A Book That Made Me Wish I Was Older

Ready Player One - Ernest Cline

***WARNING: Mild Overshare Ahead ***

There, inside the game's two-dimensional universe, life was simple: It's just you against the machine. Move with your left hand, shoot with your right, and try to stay alive as long as possible.

Au contraire, amigo. My ex-boyfriend tried to get me in on World of Warcraft back in the day and it really isn't that simple for someone who has the motor coordination of a humanoid, flailing balloon. I'm more of the Super Mario Kart gamer than WoW, I fear.

But I did spend ludicrous hours playing Final Fantasy. No not VII which has the street cred of awesomeness but VIII… the one with the cheesy love story, Squall Leonhart and his pretty furs. And I always had quirky interests as a kid and had my daily dose of Japanese sentai shows and mecha anime after school. Shoujo came much much later. And I did love Alex Keaton.


Why am I telling you all these things about me? Because I think those may be the very reasons I stuck around and actually enjoyed this book more than I expected.




True, the blurb should have drawn me to read this earlier but I'm more of a 90's kid and as expected a lot of the 80's pop culture references (except for the anime and the Ultraman… gad, Ultraman!) flew right over my head. But the story is told through the POV of an absolute geek. You know, the kind that gives the very detailed description of everything about a game, TV show, movie etc. just so he could show you how awesomely geeky he is? So you get a vague picture of what he's talking about then sends you to youtube or wikipedia to search whatever he is talking about (I admit to doing this several times here).


Meet Wade Watts (aka Parzival) your pilot for this crazy ride into a magical realm called OASIS. A virtual world created by James Halliday where people escape to, from the despairing reality of life.


There's no evidence of a heaven and there never was. We made that up too. Wishful thinking. So now you have to live the rest of your life knowing you're going to die someday and disappear forever.

None of that in OASIS. Think the internet but you can walkthrough it, go to school, meet friends, own a planet, have an imaginary life with a made up, anonymous avatar… and nobody loves escaping to OASIS more than Wade.


I liked Wade, initially. He's the underdog in the worldwide, 5-years in the running quest to win James Halliday's billion dollar fortune: he's poor, he's an orphan, he's a level 3 nobody. He's freaking No.9 Privet Drive Harry Potter pre-Hagrid, of course I'm rooting for him to win the whole shebang.

I felt like a kid standing in the world's greatest video arcade without any quarters, unable to do anything but walk around and watch the other kids play.

That may or may not have elicited a sob from me, because damn that's a sad picture.

Then midway through, he just stopped connecting with me. Like everything got too convenient. When confronted with a conflict, Wade starts to spout off detailed ramblings about the subject at hand that you don't need to root for him anymore because you feel he has this in the bag anyway. Then he somehow lacks any other emotions apart from his crush on Art3mis and his obsession with Halliday that certain tragedies didn't elicit the response I was anticipating from him. I guess it's keeping in character, but it didn't make a fan out of me as he sometimes came off arrogant and reckless when dealing with his opponents. He did redeem some of his humanity towards the end, particularly in the real life scenes which I wish had a little more space devoted for because it was equally intriguing the dystopian fan in me.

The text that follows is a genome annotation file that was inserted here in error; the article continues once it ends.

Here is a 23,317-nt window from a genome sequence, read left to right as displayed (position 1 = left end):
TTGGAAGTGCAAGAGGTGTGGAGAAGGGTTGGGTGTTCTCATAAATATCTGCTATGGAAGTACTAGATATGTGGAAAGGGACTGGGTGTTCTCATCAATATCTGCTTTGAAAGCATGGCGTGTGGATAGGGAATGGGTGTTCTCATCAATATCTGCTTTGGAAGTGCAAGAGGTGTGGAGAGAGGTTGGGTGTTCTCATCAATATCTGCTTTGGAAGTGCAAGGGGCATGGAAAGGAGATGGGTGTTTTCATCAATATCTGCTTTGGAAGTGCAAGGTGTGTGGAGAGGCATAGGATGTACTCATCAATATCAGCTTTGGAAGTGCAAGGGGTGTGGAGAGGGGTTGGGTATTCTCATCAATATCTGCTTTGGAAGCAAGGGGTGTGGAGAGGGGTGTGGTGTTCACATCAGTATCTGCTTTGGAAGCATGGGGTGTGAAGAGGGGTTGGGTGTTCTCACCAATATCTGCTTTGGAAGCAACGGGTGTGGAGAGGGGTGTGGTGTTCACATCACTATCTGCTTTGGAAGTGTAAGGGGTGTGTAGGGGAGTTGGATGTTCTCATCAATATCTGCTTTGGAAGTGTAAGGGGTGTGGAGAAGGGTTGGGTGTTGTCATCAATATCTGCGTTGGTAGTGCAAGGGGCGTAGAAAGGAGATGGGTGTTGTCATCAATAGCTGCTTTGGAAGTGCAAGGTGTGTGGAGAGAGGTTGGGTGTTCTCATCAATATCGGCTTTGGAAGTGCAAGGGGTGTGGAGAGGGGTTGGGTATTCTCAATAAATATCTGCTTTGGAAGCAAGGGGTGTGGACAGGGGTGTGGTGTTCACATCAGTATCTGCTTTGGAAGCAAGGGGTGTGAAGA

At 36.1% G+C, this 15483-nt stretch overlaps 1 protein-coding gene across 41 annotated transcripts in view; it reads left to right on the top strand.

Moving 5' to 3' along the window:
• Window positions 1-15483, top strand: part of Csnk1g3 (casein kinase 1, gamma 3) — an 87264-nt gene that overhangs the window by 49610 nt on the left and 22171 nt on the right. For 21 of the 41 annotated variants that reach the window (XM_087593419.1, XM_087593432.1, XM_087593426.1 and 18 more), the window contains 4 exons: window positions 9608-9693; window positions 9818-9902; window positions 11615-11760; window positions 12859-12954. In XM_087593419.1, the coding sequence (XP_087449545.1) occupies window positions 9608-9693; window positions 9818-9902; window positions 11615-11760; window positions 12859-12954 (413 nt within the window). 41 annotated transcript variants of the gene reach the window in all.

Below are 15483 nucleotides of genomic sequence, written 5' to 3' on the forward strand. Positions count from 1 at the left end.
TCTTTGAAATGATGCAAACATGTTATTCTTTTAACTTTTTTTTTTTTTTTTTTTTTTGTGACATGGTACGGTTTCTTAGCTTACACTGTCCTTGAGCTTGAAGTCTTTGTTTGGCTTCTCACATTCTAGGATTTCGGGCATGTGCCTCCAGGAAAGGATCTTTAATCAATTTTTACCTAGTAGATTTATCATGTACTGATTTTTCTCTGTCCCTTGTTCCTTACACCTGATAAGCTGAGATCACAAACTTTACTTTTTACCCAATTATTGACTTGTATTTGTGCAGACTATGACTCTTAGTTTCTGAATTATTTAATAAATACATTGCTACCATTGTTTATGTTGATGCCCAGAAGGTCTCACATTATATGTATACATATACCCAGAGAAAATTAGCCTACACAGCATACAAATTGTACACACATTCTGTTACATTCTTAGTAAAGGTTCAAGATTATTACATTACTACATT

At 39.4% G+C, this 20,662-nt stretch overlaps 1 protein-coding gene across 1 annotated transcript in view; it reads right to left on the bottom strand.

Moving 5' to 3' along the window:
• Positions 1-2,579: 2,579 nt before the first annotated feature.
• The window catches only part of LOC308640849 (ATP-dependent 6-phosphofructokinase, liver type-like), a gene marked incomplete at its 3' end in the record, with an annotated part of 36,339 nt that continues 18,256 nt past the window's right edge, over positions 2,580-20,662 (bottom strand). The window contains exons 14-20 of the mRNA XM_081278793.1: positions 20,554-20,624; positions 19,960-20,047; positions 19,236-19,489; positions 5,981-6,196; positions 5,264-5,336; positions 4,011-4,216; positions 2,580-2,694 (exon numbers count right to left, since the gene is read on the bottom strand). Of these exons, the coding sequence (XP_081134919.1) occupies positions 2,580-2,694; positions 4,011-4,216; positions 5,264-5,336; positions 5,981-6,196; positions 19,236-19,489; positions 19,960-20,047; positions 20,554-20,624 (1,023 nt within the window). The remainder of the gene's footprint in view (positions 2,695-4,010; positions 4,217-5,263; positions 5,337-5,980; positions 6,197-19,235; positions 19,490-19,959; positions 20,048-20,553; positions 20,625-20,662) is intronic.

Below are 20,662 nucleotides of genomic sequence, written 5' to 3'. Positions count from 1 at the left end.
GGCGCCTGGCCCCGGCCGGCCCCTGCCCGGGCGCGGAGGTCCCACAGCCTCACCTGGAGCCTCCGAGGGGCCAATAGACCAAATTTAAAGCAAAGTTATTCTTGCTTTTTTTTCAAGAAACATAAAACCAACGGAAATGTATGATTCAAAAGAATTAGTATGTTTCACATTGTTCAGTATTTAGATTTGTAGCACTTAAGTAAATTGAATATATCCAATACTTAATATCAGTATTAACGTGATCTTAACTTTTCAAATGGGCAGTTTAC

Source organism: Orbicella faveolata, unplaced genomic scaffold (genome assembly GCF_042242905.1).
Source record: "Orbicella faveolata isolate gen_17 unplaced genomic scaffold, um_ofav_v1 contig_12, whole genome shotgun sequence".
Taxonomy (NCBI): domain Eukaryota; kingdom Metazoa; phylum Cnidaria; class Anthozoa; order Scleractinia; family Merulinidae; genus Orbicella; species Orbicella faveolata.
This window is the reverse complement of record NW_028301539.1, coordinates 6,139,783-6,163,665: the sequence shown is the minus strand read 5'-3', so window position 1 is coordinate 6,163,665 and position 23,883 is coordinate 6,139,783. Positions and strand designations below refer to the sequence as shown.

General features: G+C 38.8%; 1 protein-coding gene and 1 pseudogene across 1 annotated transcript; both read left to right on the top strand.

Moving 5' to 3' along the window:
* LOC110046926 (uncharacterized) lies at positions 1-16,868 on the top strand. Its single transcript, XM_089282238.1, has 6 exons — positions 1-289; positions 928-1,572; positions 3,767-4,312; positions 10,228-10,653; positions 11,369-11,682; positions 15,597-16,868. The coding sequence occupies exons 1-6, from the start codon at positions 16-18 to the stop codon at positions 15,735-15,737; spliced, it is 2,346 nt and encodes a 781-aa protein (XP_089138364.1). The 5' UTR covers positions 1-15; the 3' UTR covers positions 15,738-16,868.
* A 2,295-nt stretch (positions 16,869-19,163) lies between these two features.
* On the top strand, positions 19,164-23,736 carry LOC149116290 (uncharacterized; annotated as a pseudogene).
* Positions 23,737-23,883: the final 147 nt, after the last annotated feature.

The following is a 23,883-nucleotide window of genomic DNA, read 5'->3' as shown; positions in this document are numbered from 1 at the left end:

The sequences within the OASIS were truly amazing, how it pushed my imagination to the concept of flicksyncs and physical chartrooms sent me into fits of giggles. It literally felt my brain was exploding with little bombs of childhood memories. I mean, Voltron and Mechagodzilla versus a Gundam, a girly Mazinger Z and Ultraman at one point?!




However, this book isn't an easy ride to get on to. I seriously cannot recommend this to everyone without giving them a pop quiz. Not 80's trivia quiz, because that's pretty obvious with the blurb but more along the lines of a concentration quiz or that ball under the cup test where there's 10 cups and 3 balls of different color, each you need to keep track of.


Or maybe just ask yourself how well can you keep your focus imagining how a spaceship from an obscure Japanese anime you have no clue of looks like while wrapping your head around the fact that everything that's happening is within a virtual reality universe and the actual reality is a dystopian world where people live in stacked up trailers and where a vendo machine that dispenses guns and kevlar vests exists?

Oh and Will Wheaton is Vice President of something. Score, nerds!


This seriously gave my imagination a workout to the point of cramps. Should you be open-minded and brave enough to step up to the challenge of reading this unique, creative book, keep a banana handy.